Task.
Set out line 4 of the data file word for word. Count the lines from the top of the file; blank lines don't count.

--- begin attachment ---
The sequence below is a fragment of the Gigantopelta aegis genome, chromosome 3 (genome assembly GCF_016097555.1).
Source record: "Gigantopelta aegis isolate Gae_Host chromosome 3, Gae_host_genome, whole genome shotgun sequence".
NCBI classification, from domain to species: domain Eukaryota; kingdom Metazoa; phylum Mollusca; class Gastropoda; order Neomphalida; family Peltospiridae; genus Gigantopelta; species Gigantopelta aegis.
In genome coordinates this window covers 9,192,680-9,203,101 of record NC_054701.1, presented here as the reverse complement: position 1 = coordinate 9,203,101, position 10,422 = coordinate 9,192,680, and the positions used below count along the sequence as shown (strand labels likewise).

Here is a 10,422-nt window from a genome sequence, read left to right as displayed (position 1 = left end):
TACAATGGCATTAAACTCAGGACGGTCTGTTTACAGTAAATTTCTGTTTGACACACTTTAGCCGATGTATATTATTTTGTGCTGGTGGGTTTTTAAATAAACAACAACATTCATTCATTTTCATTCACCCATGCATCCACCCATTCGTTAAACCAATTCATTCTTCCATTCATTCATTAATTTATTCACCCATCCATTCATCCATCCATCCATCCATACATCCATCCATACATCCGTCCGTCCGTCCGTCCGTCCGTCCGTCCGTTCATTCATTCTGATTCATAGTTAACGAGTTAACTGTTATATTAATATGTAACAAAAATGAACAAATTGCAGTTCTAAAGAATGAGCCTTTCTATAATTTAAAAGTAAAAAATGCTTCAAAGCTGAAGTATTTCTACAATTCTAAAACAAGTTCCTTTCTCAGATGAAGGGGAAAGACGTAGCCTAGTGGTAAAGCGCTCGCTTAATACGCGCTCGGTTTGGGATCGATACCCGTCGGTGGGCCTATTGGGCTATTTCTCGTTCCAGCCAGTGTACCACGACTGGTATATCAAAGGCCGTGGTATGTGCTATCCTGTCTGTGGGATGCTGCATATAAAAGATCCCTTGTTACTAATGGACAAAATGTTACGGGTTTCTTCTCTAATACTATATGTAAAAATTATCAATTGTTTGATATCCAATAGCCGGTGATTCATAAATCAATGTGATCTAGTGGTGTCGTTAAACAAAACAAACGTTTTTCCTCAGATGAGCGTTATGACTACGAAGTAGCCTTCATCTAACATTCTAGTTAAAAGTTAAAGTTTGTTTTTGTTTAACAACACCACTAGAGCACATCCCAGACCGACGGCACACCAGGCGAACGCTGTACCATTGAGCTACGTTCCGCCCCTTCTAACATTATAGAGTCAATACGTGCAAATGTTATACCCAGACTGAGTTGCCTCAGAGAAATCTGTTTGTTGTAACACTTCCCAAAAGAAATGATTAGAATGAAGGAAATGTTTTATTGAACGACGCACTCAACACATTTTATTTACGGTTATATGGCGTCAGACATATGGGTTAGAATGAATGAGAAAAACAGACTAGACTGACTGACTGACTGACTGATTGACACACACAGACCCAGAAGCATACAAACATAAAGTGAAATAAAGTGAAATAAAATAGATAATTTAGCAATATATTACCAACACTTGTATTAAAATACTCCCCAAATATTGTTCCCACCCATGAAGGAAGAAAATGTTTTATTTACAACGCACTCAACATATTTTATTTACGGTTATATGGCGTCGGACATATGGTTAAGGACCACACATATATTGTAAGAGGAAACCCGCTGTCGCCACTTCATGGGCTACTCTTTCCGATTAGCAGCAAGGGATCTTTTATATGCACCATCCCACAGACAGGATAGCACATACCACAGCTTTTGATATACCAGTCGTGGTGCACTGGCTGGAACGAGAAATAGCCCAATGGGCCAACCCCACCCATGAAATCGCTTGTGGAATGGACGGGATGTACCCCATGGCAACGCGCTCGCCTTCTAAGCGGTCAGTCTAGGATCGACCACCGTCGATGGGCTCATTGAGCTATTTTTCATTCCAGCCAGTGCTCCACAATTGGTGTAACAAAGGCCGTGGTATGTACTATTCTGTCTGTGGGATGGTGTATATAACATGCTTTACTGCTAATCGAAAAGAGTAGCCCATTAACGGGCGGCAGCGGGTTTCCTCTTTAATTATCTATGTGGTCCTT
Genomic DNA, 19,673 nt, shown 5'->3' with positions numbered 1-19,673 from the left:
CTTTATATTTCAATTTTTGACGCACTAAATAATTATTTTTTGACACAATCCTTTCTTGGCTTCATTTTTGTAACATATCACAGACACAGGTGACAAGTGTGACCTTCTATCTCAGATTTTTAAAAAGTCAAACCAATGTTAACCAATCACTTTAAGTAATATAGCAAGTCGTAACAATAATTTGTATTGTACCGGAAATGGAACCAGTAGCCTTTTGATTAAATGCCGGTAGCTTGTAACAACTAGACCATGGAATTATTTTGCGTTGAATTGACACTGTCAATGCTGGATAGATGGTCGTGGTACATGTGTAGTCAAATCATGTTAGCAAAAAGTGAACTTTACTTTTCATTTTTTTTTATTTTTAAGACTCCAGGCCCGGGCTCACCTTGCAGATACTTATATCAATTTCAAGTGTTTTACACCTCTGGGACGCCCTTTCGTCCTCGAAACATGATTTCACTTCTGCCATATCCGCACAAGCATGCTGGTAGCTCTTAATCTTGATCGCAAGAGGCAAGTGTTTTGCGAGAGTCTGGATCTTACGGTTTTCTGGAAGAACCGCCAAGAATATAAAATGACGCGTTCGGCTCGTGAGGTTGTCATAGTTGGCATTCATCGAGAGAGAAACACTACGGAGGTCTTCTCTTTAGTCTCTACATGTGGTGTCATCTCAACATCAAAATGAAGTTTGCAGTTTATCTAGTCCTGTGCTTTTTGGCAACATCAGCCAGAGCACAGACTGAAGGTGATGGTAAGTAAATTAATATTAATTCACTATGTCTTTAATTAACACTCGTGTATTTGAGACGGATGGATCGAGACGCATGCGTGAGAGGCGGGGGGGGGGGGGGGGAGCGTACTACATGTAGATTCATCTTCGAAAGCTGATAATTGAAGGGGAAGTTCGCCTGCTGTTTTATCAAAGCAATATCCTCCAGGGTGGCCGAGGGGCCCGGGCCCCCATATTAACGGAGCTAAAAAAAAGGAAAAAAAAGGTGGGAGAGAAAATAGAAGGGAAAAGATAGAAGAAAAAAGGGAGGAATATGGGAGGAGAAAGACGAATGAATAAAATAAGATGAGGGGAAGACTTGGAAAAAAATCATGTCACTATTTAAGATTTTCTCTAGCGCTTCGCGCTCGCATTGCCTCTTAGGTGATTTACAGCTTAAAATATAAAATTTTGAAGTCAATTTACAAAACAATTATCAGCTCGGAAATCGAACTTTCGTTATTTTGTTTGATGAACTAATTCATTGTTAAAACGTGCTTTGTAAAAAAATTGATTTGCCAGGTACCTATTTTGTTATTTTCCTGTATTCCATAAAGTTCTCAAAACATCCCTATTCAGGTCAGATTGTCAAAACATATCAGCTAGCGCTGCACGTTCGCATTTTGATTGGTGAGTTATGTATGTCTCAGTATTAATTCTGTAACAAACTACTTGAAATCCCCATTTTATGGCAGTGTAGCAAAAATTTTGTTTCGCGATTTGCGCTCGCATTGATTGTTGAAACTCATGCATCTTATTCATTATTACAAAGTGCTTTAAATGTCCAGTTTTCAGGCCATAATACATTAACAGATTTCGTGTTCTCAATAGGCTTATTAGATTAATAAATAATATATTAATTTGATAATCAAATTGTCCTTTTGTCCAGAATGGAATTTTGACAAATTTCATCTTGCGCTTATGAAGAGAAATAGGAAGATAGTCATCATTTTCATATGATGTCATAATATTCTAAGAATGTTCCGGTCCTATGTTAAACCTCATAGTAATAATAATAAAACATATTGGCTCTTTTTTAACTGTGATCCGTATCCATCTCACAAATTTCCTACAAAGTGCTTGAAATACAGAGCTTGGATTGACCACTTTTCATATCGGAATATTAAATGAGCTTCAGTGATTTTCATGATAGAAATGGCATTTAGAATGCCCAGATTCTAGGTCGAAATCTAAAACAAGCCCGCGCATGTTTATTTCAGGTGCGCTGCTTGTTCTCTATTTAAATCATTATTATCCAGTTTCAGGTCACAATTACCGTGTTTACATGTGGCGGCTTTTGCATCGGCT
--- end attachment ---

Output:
In genome coordinates this window covers 9,192,680-9,203,101 of record NC_054701.1, presented here as the reverse complement: position 1 = coordinate 9,203,101, position 10,422 = coordinate 9,192,680, and the positions used below count along the sequence as shown (strand labels likewise).